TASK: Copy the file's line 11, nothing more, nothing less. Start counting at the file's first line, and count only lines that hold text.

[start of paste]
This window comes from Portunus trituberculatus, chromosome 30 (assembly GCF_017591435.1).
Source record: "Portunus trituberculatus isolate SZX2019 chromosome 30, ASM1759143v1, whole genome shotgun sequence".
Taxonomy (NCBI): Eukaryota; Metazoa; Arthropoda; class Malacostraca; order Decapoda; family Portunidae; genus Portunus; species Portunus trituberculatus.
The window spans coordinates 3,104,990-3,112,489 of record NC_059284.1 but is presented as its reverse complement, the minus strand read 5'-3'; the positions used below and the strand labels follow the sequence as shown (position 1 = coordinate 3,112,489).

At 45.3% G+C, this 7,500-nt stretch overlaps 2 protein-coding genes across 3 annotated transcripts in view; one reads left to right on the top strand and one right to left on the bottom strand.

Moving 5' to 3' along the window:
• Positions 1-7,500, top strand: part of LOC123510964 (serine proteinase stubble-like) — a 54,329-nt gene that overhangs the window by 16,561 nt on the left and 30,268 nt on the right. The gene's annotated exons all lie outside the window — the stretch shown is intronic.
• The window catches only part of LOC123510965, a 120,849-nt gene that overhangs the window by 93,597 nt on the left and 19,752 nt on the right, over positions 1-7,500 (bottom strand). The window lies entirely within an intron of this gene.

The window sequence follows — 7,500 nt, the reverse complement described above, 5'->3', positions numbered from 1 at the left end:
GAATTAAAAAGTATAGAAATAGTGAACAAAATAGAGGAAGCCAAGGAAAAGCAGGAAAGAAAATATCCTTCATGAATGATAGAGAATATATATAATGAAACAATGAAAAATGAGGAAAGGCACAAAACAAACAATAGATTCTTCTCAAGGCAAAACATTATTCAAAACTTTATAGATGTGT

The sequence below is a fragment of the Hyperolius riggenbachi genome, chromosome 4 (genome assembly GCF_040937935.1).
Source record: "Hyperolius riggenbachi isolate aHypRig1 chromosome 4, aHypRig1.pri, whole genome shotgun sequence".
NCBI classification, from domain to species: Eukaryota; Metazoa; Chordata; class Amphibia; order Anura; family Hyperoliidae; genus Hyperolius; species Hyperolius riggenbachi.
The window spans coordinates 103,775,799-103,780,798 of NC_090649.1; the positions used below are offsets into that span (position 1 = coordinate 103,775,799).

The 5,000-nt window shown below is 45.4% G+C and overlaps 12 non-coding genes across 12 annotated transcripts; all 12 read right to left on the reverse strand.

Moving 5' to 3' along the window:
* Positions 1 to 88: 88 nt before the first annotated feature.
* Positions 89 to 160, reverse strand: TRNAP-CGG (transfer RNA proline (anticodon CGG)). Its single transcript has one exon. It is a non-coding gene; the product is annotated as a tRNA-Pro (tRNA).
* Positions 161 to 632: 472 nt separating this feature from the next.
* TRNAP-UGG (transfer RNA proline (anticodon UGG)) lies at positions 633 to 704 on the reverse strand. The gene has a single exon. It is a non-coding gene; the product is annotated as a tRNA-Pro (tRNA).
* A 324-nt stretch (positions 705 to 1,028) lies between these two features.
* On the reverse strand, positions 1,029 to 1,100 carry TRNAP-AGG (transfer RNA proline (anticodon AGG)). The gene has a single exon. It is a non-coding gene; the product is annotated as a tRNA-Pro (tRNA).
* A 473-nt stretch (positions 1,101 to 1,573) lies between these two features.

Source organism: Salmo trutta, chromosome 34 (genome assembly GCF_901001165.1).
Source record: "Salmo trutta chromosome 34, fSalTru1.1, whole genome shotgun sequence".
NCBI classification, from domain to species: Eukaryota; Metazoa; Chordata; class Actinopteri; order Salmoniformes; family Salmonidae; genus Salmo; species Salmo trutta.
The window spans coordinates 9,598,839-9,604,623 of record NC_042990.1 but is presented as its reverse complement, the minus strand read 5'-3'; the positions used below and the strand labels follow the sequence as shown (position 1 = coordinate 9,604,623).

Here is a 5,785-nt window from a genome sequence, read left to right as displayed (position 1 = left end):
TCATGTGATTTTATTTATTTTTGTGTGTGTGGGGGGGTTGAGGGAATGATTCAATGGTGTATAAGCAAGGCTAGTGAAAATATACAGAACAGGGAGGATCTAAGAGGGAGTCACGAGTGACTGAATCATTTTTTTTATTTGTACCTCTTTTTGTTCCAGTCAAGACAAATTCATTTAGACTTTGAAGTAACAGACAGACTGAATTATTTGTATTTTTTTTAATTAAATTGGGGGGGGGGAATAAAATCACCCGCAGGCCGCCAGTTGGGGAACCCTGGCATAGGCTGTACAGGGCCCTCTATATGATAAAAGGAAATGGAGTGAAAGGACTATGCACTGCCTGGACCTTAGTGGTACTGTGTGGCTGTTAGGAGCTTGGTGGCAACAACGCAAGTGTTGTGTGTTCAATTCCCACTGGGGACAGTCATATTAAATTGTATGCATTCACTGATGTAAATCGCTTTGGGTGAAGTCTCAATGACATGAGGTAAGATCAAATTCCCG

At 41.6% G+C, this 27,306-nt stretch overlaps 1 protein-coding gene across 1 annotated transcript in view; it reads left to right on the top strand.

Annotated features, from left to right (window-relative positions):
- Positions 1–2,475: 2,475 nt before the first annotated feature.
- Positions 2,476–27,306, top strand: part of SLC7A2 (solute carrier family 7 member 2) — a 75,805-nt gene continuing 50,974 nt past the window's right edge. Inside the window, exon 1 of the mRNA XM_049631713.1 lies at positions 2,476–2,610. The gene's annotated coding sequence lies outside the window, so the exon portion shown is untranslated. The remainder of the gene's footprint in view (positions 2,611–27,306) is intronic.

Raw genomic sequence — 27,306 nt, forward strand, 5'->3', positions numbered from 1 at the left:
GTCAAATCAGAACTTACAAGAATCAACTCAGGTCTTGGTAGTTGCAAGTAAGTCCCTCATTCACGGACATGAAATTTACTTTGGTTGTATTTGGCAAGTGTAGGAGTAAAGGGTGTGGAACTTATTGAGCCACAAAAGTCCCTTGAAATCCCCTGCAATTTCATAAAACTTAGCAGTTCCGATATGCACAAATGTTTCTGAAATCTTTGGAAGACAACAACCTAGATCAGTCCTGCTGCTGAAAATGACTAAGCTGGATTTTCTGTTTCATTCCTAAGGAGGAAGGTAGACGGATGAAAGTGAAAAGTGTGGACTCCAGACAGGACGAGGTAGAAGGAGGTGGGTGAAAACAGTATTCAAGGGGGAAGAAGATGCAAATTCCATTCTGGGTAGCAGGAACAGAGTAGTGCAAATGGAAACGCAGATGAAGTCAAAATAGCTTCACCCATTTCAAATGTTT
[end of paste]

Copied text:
The sequence below is a fragment of the Hyperolius riggenbachi genome, chromosome 4 (genome assembly GCF_040937935.1).